The table was prepared with absolute care. From one platter of food to the next, there was little space for much else.  The only real challenge was that our stomachs couldn’t possibly hold that much food, and within the first 10 minutes of eating, we were as stuffed as the raviolis that were prepared.

Holiday meals were not just about sharing food and wine together, but they were also the stage for sharing one family story after another.  If our sides didn’t ache from all of the food we devoured, guaranteed they nearly popped from laughter.

I am sure most Italian’s would relate to this scenario.  The connection with food, family life, and the abandonment to it is what makes life full.  It is not just about eating; it’s about tradition.  We don’t just have a relationship with the food, but an indissoluble bond.

New Beginnings

I need another blog like I need a hole in my head, however…  I am Italian and I want to talk about food–the two seem to go hand-in-hand!

I am an American Italian woman in my mid-fifties who loves to cook.  My father’s family are all from Italy.  Worse still, my father owned an Italian restaurant, which only added more calories into the mix.  That being said, you can well-imagine our meals at home when I was growing up.  It went something like this:

Breakfast:  Italian eggs (loose scrambled eggs, leftover homemade pasta sauce, crushed garlic, fresh basil, fresh oregano and fennel seed, grated provolone cheese, grated romano cheese, and salt and pepper), sour bread toast, milk or orange juice, fresh fruit.  Occasionally we would have cereal, but not that often.

Lunch:  Varied somewhere between pasta, pizza or Italian sub sandwiches, with a tall glass of milk (of course it was for our “bones”).

Dinner:  Don’t even get me started… Sirloin or Filet Minion (stuffed with prosciutto, crushed garlic, mushrooms, oregano, provolone cheese, and various seasonings, then rubbed with fresh garlic, olive oil, salt and pepper), pasta (the pasta was our potato), garlic bread, green salad, and fruit for dessert.  There were also the lasagna or homemade pizza and ravioli moments, and my father’s famous deep fried calzones covered with sauce, and fresh grated romano cheese.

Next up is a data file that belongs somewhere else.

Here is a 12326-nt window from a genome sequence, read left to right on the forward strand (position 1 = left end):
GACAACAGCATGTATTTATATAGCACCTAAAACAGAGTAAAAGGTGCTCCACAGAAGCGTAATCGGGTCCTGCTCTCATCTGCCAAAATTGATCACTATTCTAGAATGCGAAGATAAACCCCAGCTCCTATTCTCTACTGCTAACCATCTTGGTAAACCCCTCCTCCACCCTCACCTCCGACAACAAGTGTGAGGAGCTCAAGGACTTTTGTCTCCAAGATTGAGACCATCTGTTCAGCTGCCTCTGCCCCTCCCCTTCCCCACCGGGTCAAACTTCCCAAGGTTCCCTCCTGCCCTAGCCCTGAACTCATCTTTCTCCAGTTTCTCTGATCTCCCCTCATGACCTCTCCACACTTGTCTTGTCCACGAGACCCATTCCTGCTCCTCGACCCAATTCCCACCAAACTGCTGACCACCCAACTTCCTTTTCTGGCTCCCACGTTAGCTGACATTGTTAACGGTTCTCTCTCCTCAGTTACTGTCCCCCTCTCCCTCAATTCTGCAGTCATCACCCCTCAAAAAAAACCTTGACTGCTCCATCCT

I was very active growing up, in fact, I danced ballet for 22 years, played on a woman’s tennis league, swam almost daily during the summer months, and enjoyed snow skiing and hiking on a regular basis.  Whatever crazy calories I consumed at home, I burned off because of my active lifestyle.

Once I was married and began a family of my own, I carried on the cooking tradition with my own family.  My children’s friends always wanted to spend the night at our house, and it’s clear why:  There was always a huge pot of homemade sauce on the stove, cookies in the oven, and a fully loaded refrigerator and pantry.  In short, we ate well…very, very well.

By the time I hit my late thirties, I began to have some health issues.  Weight gain (gee, I wonder why), chronic rashes, that would go away for a season and then return with a greater vengeance. Finally in my mid-forties, I developed Wilson’s Thyroid Syndrome, which is a quirky thyroid disorder that affects the T-3, and  eventually controls your ability to burn food.  Hence, to my horror,  my weight began to accelerate.

I was never an over-eater per say, but my diet was meat and carb-driven.  In addition, I was never a big dessert lover.  In fact, growing up we only ate desserts during the holiday’s, at special events, or for someone’s birthday.  Yet, with the combination of thyroid issues, and the rashes (which turned out to be related to food allergies), I began to blow-up like a balloon.  I wasn’t eating sugar, but my diet was primarily carb-driven, which ultimately turns into sugar.

…and I thought we ate so healthy…

Over the years, this began to worsen, and finally when I was just turning 50, I sought out alternative medical help, because traditional medicine was providing no “real” solutions.  I was given new diets, diet drinks (loaded with sugar), hormones, prednisone for the rashes, but only continued in a yo-yo cycle of ill-health and weight gain.  My new doctor started with food allergy testing.  It was quite a blow to find out that I am allergic to: wheat, rye, corn, sugar cane, chocolate, coffee bean, all dairy (except goat’s milk), MSG.(that was no loss), beef and brewer’s yeast.  Naturally, my response to all of this was, “What the heck is left for me to eat?”

That question began a journey that I am still on. I have had to re-think and re-learn eating, and cooking while being open to change.  It’s not easy for a woman my age to do, especially with my heritage and my connection to gourmet Italian foods.

However… I am doing it, little-by-little, step by step, and I am learning how to prepare healthy, organic, vegetable-based foods, that taste AMAZING! Who says healthy has to taste bad?  Just because it’s vegan or vegetarian, doesn’t mean you should feel like mooing after sitting down to dinner.

So, here I am…writing another blog, talking about food and sharing my journey.  As an Italian food aficionada–who loves and embraces life, I invite you to join me!

“Laugh as much as you breathe and love as long as you live!” Quest’ la vita il gioire ~ This is the life and the joy. ♥